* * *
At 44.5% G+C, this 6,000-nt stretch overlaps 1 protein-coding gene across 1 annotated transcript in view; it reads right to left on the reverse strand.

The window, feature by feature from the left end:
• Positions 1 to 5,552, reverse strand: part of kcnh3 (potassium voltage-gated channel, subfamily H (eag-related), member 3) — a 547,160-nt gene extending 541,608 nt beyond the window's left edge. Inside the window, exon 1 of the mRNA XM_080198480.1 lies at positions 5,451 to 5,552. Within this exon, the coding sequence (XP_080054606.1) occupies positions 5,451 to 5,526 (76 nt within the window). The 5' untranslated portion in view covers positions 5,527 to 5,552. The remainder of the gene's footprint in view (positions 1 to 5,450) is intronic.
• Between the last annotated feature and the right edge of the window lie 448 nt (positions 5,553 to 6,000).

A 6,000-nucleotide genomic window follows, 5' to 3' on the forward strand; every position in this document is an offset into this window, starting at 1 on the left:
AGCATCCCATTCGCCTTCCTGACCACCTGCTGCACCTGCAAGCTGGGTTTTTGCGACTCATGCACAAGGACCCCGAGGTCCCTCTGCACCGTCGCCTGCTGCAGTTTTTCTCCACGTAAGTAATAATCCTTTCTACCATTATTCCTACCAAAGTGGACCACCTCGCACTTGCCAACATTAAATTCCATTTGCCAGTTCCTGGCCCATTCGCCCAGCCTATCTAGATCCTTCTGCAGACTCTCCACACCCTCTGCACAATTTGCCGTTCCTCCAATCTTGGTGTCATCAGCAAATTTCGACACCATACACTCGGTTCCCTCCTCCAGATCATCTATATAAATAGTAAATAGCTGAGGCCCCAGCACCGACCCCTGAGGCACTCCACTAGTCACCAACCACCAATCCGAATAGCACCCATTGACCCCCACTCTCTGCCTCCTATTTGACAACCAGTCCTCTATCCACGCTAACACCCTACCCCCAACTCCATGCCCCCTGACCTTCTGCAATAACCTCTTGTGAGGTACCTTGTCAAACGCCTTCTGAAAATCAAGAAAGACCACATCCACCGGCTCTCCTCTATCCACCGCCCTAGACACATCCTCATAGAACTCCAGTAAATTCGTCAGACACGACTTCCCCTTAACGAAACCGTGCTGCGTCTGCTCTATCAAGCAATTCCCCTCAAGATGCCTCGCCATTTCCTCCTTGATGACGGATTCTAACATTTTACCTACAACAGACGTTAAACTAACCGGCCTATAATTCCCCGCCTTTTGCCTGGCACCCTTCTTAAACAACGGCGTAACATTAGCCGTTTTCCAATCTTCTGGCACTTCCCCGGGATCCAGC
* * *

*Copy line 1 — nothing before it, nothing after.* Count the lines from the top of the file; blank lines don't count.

At 44.5% G+C, this 6,000-nt stretch overlaps 1 protein-coding gene across 1 annotated transcript in view; it reads right to left on the reverse strand.